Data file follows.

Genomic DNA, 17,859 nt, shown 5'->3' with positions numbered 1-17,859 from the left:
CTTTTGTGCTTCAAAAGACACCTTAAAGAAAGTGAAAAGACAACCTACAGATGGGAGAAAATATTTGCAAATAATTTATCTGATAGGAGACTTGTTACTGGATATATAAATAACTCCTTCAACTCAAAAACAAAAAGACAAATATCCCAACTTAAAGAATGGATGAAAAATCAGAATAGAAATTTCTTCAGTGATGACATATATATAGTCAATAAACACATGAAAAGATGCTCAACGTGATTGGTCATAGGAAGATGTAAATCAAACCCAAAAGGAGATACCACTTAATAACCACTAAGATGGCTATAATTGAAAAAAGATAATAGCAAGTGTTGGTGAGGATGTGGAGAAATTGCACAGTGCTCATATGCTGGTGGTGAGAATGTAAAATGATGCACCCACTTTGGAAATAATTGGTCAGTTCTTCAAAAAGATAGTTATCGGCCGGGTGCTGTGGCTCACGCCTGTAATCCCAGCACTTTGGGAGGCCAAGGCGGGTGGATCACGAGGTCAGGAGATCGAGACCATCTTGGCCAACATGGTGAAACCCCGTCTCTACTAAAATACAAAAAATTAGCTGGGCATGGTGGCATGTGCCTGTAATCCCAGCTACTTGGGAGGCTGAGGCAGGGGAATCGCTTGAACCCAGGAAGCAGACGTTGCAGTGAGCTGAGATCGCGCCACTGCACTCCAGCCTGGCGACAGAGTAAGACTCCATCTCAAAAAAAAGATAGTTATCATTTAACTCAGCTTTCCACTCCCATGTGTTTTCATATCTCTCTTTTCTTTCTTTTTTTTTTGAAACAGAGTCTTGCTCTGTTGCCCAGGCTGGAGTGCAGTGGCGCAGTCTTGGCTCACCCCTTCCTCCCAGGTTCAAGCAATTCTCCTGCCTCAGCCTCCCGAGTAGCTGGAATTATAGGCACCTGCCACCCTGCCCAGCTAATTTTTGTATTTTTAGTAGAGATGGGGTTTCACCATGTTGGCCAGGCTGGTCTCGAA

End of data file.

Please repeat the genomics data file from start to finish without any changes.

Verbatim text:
Genomic DNA, 17,859 nt, shown 5'->3' with positions numbered 1-17,859 from the left:
CTTTTGTGCTTCAAAAGACACCTTAAAGAAAGTGAAAAGACAACCTACAGATGGGAGAAAATATTTGCAAATAATTTATCTGATAGGAGACTTGTTACTGGATATATAAATAACTCCTTCAACTCAAAAACAAAAAGACAAATATCCCAACTTAAAGAATGGATGAAAAATCAGAATAGAAATTTCTTCAGTGATGACATATATATAGTCAATAAACACATGAAAAGATGCTCAACGTGATTGGTCATAGGAAGATGTAAATCAAACCCAAAAGGAGATACCACTTAATAACCACTAAGATGGCTATAATTGAAAAAAGATAATAGCAAGTGTTGGTGAGGATGTGGAGAAATTGCACAGTGCTCATATGCTGGTGGTGAGAATGTAAAATGATGCACCCACTTTGGAAATAATTGGTCAGTTCTTCAAAAAGATAGTTATCGGCCGGGTGCTGTGGCTCACGCCTGTAATCCCAGCACTTTGGGAGGCCAAGGCGGGTGGATCACGAGGTCAGGAGATCGAGACCATCTTGGCCAACATGGTGAAACCCCGTCTCTACTAAAATACAAAAAATTAGCTGGGCATGGTGGCATGTGCCTGTAATCCCAGCTACTTGGGAGGCTGAGGCAGGGGAATCGCTTGAACCCAGGAAGCAGACGTTGCAGTGAGCTGAGATCGCGCCACTGCACTCCAGCCTGGCGACAGAGTAAGACTCCATCTCAAAAAAAAGATAGTTATCATTTAACTCAGCTTTCCACTCCCATGTGTTTTCATATCTCTCTTTTCTTTCTTTTTTTTTTGAAACAGAGTCTTGCTCTGTTGCCCAGGCTGGAGTGCAGTGGCGCAGTCTTGGCTCACCCCTTCCTCCCAGGTTCAAGCAATTCTCCTGCCTCAGCCTCCCGAGTAGCTGGAATTATAGGCACCTGCCACCCTGCCCAGCTAATTTTTGTATTTTTAGTAGAGATGGGGTTTCACCATGTTGGCCAGGCTGGTCTCGAA